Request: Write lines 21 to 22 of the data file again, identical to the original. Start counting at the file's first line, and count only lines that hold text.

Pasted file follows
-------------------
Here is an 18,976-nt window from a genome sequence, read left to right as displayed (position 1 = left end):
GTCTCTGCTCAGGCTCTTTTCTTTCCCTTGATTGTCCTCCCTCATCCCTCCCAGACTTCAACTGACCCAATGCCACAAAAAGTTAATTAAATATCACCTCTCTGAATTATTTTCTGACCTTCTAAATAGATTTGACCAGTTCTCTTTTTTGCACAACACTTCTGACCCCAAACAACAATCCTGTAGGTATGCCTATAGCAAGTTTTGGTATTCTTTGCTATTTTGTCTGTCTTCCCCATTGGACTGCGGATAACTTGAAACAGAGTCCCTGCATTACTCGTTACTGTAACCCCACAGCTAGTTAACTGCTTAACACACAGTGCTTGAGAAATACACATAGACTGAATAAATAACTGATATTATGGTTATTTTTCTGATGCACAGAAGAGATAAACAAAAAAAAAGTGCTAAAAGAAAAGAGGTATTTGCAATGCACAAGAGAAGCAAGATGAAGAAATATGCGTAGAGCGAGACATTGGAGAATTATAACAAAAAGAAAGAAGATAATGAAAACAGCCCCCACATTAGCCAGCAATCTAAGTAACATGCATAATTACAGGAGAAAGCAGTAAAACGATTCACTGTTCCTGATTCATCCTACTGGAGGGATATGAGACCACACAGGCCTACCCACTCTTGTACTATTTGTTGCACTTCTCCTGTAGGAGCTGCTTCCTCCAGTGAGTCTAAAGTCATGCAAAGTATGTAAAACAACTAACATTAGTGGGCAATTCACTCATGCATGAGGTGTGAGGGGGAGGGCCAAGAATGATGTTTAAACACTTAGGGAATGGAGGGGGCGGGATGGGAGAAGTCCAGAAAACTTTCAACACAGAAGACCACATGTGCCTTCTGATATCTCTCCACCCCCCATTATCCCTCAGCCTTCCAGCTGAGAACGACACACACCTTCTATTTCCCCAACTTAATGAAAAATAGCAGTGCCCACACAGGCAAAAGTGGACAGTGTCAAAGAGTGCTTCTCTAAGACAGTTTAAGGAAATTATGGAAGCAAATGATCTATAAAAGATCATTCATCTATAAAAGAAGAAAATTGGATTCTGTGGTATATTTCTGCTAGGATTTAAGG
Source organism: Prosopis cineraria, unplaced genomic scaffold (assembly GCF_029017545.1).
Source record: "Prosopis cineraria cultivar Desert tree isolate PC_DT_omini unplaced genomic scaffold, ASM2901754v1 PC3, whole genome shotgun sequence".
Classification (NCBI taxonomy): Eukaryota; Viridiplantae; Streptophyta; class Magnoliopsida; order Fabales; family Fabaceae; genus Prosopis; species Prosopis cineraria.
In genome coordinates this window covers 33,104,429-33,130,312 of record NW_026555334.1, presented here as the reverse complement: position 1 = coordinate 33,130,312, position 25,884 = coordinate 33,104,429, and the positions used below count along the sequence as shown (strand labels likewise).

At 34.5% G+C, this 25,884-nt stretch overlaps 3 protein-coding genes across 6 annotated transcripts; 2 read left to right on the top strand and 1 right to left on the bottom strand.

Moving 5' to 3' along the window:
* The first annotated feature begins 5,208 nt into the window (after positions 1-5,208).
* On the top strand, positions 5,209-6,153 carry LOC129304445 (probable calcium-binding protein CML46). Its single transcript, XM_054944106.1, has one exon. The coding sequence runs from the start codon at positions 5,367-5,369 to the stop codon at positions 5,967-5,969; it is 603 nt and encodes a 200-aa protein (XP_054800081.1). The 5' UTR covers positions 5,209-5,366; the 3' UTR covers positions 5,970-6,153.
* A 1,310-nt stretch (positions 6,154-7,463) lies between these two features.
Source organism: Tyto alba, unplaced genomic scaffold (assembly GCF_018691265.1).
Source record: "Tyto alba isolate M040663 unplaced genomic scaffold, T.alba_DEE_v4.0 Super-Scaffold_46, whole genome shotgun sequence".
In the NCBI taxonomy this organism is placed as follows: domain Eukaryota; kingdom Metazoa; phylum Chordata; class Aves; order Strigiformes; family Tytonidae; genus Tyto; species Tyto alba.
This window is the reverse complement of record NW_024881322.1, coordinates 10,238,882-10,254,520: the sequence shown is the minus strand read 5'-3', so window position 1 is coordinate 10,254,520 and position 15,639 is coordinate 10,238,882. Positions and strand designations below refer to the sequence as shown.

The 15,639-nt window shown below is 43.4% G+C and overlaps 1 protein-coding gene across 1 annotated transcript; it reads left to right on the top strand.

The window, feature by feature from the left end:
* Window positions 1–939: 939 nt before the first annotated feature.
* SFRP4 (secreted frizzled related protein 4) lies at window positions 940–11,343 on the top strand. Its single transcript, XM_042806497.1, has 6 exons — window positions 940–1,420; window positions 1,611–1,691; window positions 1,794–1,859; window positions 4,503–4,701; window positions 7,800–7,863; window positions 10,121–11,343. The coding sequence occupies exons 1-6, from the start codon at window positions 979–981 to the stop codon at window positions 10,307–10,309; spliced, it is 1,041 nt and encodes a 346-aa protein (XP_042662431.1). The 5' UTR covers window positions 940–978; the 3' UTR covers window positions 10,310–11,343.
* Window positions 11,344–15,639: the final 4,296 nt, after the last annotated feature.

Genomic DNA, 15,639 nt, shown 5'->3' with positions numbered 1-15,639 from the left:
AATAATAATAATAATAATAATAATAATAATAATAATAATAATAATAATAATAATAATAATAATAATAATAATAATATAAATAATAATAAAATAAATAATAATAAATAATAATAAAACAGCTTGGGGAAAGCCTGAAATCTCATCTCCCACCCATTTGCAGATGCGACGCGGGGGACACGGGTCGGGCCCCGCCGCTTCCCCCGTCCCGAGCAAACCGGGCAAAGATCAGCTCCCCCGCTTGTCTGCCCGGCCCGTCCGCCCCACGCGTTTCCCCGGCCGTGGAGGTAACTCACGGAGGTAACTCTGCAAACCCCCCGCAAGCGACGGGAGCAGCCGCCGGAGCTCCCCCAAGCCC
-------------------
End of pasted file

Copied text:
Genomic DNA, 15,639 nt, shown 5'->3' with positions numbered 1-15,639 from the left:
AATAATAATAATAATAATAATAATAATAATAATAATAATAATAATAATAATAATAATAATAATAATAATAATAATATAAATAATAATAAAATAAATAATAATAAATAATAATAAAACAGCTTGGGGAAAGCCTGAAATCTCATCTCCCACCCATTTGCAGATGCGACGCGGGGGACACGGGTCGGGCCCCGCCGCTTCCCCCGTCCCGAGCAAACCGGGCAAAGATCAGCTCCCCCGCTTGTCTGCCCGGCCCGTCCGCCCCACGCGTTTCCCCGGCCGTGGAGGTAACTCACGGAGGTAACTCTGCAAACCCCCCGCAAGCGACGGGAGCAGCCGCCGGAGCTCCCCCAAGCCC